The Cook Awakening

Archive for the ‘Grief’ Category


Being Human

April 6, 2020
Posted in: Grief, Life on Life's Terms, Meditation, Spiritual Practice

Welcome to the realities of COVID-19.

Living in times of crisis can cause a variety of reactions. What are you noticing?

If you’re in quarantine or sheltering-in-place with access to the news, anxiety is likely no stranger to you. You may be on the front lines in health care or other essential service. You may be one of the many who have suddenly lost your livelihood. We are powerless over these events that are affecting the whole world.

I was just texting with my brother — “This seems to have really cured me of any daddy complex I might have had that someone in charge would save me if ‘things got bad’.”

Tangled


If you’ve read anything I’ve put out over the years, you know spirituality is my jam. What I mean by spirituality is pretty broad. My main interest is in what works for YOU. What is your edge that needs leaning into? Spiritual practices needs to be attuned to your personality.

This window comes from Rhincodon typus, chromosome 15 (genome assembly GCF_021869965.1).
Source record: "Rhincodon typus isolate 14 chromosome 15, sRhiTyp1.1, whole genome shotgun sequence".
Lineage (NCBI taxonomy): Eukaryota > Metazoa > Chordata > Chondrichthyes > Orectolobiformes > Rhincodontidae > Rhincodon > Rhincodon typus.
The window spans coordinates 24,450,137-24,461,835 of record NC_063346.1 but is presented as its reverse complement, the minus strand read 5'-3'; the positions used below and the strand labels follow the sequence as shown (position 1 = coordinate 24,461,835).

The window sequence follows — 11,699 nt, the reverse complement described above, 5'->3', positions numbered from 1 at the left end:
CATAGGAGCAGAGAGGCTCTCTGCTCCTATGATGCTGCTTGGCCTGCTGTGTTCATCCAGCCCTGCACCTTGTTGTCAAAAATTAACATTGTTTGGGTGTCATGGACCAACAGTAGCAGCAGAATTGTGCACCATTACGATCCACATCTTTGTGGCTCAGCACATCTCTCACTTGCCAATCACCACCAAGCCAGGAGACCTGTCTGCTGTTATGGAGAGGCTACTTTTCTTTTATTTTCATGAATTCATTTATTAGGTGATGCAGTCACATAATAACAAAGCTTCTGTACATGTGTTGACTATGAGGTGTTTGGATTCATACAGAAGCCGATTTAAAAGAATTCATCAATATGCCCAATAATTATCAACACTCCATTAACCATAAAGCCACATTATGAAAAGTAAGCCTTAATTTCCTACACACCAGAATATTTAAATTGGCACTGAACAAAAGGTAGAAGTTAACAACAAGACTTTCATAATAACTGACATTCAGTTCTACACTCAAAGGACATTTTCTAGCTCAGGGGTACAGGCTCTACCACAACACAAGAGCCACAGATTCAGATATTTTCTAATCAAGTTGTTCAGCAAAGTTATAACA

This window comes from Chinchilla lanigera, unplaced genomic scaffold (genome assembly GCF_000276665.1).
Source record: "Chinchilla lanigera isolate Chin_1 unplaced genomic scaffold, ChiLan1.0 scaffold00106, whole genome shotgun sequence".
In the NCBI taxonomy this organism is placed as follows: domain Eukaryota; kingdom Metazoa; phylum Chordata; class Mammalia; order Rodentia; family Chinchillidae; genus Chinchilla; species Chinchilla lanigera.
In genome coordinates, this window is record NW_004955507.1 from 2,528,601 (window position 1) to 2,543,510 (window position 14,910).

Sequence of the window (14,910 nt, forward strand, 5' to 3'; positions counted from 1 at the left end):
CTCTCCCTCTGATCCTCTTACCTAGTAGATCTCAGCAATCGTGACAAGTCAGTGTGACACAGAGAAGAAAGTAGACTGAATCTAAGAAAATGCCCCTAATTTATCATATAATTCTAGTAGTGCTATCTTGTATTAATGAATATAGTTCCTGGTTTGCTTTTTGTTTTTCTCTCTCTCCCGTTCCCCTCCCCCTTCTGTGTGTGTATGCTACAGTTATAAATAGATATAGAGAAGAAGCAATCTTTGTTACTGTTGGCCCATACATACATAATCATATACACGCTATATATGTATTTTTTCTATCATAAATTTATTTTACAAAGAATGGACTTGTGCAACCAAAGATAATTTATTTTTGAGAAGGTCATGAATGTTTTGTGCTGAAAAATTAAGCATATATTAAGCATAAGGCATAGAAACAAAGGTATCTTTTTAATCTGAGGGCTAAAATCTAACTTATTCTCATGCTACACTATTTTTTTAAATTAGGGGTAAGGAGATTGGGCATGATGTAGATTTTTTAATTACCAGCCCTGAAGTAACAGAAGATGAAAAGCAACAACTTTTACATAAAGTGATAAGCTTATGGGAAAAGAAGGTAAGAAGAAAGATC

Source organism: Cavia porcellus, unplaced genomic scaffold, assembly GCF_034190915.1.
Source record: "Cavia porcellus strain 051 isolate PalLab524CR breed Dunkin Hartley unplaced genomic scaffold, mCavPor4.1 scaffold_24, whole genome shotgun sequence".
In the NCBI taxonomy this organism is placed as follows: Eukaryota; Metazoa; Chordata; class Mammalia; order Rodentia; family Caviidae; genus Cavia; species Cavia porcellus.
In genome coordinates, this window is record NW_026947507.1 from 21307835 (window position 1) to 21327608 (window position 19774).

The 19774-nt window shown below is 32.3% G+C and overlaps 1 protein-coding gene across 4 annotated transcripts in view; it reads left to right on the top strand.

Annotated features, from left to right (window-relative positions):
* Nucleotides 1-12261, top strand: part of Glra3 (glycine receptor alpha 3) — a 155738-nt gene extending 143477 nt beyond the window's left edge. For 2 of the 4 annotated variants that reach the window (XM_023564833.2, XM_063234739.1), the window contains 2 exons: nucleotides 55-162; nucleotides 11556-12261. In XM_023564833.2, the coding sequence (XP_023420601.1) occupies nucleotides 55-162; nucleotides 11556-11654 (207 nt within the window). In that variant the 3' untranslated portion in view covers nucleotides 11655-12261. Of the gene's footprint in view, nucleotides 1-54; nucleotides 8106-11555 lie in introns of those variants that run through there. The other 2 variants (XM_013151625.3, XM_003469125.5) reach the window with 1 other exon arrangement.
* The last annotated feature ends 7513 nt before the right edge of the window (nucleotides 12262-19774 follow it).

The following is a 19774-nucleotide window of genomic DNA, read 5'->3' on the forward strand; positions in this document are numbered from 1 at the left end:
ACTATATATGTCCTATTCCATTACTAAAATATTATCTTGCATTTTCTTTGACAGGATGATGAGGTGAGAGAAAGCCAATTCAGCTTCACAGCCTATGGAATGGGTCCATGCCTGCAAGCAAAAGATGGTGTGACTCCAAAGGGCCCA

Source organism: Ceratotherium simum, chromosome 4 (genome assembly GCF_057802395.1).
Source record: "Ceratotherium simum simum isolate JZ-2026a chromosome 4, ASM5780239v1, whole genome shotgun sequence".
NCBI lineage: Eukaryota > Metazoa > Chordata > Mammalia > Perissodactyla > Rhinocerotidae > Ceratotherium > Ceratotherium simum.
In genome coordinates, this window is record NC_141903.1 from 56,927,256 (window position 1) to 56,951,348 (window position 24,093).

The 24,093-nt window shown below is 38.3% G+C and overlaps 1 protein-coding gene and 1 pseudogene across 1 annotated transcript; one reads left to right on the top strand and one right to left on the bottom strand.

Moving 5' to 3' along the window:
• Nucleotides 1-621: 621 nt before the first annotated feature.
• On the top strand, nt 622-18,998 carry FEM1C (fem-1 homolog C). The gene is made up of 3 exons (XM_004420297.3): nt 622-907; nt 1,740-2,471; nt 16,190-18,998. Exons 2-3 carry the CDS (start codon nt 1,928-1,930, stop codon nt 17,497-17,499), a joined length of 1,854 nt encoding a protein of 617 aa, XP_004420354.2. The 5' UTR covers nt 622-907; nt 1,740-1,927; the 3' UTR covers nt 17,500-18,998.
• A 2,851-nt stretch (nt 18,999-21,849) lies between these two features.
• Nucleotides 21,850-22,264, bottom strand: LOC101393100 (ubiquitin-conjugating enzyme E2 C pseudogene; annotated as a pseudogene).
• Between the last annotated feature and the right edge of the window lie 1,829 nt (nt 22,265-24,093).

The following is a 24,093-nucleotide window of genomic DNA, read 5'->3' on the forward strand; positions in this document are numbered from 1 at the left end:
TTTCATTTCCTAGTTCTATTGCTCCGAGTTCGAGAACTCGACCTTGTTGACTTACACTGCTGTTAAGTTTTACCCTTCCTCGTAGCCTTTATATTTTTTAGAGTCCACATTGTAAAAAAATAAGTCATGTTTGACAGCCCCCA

Spirituality may sound like some lofty term that refers to something outside our everyday life. Maybe not particularly useful or accessible when there’s a damn pandemic going on! This is real life!

Can we redefine the term, please? Maybe call it “Embodied Spirituality”? “Human Spirituality”?

A life of Spirit that honors our Humanness so completely that there’s no separation between the two.

One of our tasks now, in order to remain as calm as possible and carry on, is nervous system regulation. That means calming down when we’re scared or angry. Waking up if we feel frozen or confused. Connecting if we feel lonely and sad.
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What If My Inner Critic is Right?